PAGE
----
Between Development and the State: Recasting South Korean Dirigisme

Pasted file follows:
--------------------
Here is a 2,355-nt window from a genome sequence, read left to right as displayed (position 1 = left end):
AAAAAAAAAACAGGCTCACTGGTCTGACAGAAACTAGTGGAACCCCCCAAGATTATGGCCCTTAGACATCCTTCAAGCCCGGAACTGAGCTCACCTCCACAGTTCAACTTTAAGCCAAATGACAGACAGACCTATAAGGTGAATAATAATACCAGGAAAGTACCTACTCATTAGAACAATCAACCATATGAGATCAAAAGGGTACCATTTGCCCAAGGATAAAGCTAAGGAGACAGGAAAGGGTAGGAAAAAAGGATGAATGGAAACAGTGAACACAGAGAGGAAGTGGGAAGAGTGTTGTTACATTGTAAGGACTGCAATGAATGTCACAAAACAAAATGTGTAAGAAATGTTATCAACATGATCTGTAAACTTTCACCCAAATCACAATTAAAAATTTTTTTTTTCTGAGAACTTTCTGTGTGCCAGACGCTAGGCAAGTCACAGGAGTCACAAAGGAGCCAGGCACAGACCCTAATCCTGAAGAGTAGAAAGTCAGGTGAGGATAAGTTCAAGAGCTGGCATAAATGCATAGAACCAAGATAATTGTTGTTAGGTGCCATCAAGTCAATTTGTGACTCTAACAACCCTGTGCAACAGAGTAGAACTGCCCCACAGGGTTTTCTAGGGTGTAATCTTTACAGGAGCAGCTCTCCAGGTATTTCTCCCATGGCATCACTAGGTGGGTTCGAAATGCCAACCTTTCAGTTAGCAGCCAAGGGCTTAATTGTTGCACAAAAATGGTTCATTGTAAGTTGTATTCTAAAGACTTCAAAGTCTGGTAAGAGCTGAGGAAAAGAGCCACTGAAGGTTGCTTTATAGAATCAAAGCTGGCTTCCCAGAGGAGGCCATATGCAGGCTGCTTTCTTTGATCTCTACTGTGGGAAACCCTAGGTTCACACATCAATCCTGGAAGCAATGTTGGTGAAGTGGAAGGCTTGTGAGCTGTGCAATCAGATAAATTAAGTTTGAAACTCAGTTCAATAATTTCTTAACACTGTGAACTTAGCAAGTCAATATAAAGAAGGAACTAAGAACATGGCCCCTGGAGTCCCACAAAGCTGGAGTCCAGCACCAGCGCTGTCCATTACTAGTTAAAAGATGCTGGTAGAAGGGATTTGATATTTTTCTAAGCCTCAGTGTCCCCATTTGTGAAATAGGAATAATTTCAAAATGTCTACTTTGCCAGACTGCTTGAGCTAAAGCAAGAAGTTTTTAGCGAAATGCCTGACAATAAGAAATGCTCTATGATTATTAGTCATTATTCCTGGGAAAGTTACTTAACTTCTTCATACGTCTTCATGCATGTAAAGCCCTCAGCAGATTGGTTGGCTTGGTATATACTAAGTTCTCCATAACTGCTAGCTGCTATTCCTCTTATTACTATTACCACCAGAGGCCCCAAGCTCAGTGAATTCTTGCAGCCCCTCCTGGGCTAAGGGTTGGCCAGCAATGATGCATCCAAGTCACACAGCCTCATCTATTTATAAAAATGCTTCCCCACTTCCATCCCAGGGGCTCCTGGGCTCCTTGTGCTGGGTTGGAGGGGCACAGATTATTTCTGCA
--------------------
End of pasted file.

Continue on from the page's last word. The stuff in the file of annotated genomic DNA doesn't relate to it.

This article offers an alternative understanding and a critique of how South Korea's development has been interpreted by various scholars. The proponents of developmental state overlook the fact that South Korean dirigisme harmed equity, democracy, social cohesion, and thus the people's ability to take the initiative and form a viable civil society. By considering how the state meddled with the economy as a deliberately selected course, an analysis can be made of the dysfunction of developmental statism or “diseased” dirigisme. The inequity between the deprivations suffered by small firm operators and other citizens and the gains reaped by a few business conglomerates (or chaebol), remains symptomatic of South Korea's dirigiste disease. The dominant themes in the current economic discourses are privatisation, marketisation, deregulation and the rolling‐back of the welfare state. However, liberalising the economy without state reform may aggravate the dirigiste disease in South Korea. By linking the state‐led and people‐centred arguments, this article provides a fresh discourse on principles of policy‐making and state‐action to broaden the valuation of development beyond economic efficiency or competitiveness.
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